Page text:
Stone Church

by Alan Shapiro

copyright ©2012 by Alan Shapiro

A space to rise in,
made from what falls,
from the very mass
it’s cleared from,
cut, carved, chiseled,
fluted or curved
into a space
there is no end to
at night when
the stained glass
behind the altar
could be stone too,
obsidian, or basalt,
for all the light there is.

At night, high
over the tiny
galaxy of cancles
guttering down
into dark chapels
all along the nave,
there’s greater
gravity inside the
the grace that’s risen
highest into rib
vaults and flying
buttresses, where
each stone is another
stone’s resistance to
the heaven far
beneath it, that
with all its might
it yearns for, down
in the very soul
of earth where it’s said
that stone is forever
falling into light
that burns as it rises,
cooling, into stone.

Notes on the Poem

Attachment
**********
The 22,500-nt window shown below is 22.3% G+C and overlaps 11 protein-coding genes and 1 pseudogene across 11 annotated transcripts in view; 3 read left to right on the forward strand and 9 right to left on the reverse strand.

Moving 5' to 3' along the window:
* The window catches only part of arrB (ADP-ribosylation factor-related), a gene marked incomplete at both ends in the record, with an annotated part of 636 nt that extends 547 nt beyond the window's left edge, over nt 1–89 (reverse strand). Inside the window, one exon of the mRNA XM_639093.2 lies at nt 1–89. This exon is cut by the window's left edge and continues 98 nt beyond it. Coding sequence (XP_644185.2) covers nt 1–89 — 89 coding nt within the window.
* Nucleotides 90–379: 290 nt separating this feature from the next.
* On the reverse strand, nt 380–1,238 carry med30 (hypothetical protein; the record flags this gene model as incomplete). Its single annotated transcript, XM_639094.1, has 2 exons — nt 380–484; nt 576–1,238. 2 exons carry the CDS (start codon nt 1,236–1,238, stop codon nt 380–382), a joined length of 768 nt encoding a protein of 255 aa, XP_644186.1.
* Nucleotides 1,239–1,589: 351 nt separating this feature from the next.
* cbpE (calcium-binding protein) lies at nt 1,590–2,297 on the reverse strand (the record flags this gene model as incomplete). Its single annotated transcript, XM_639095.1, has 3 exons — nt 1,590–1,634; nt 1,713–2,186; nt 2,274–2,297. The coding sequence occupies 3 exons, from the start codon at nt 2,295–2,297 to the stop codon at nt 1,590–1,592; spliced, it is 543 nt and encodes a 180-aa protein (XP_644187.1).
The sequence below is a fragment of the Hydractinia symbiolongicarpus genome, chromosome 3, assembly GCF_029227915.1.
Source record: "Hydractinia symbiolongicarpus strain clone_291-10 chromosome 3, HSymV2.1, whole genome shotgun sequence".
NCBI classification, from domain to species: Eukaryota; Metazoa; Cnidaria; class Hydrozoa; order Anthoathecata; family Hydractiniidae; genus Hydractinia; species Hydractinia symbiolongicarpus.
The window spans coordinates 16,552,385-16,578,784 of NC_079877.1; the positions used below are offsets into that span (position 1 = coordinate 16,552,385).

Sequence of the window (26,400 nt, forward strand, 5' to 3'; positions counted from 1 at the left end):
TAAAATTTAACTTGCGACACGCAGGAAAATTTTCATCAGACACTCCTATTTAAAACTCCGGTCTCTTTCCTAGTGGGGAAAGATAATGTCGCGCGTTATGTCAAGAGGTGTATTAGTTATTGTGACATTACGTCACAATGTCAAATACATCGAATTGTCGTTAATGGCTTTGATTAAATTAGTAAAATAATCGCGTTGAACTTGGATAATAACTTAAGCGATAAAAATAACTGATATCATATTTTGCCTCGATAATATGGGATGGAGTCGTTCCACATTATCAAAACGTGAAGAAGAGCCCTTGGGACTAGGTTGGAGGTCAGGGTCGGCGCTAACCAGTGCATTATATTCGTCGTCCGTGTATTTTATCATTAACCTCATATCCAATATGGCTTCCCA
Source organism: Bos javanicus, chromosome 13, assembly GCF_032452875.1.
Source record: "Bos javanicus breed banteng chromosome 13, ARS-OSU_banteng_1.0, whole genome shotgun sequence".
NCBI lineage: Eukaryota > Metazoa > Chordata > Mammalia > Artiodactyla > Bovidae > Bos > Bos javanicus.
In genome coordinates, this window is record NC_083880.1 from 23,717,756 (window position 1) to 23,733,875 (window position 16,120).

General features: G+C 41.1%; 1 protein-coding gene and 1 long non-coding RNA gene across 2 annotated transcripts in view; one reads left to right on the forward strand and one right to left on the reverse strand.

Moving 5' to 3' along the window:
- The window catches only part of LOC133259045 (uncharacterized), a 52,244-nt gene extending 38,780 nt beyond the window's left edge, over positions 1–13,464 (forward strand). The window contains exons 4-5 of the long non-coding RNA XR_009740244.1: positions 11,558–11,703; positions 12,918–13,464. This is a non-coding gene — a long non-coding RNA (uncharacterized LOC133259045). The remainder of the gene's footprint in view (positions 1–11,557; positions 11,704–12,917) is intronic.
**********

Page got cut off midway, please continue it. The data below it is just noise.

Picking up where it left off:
As we remarked on with his poem "Hotel Lobby", Alan Shapiro's "Stone Church" is also part of a collection entitled "Night of the Republic" in which the poems explore normally busy places when they are unoccupied. The judges' citation for this Griffin Poetry Prize 2013 shortlisted work describes how "Shapiro’s unwavering gaze fixes on vacant public spaces at night ... and finds in those absences a way to read the marks of human presence ..." Shapiro frames this poem with distinct sensations of rising and falling, at the outset: "A space to rise in, made from what falls" and at the end of the poem: "that stone is forever falling into light that burns as it rises, cooling, into stone." Those sensations can pertain as much to the examining the architectural origins of the structure as its spiritual underpinning. Intriguing, the slim columnar layout of the poem on the page seems to reinforce these sensations, encouraging the eye to run up and down - to rise and fall - over the length of the poem. In another recent Poem of the Week, "When Eyes Are on Me" by Yusef Komunyakaa, we observed the length of a poem's lines can influence various impressions we have of the poem - pace, tone, breath and more. The Poetry Archive discussion of poem lines focuses on how line length affects how the poem is read ... but in Shapiro's poem, the line length effect is arguably more visual. Is it possible he's subtly incorporating concepts of concrete poetry in this poem? As this definition explains and illustrates it, "concrete poetry is a form of verse in which words or lines are arranged to create a physical image. This is achieved when the poet uses word spacing, line length, page orientation, or other physical elements of writing (typography) to reflect or comment on the poem's subject or theme." What do you think?

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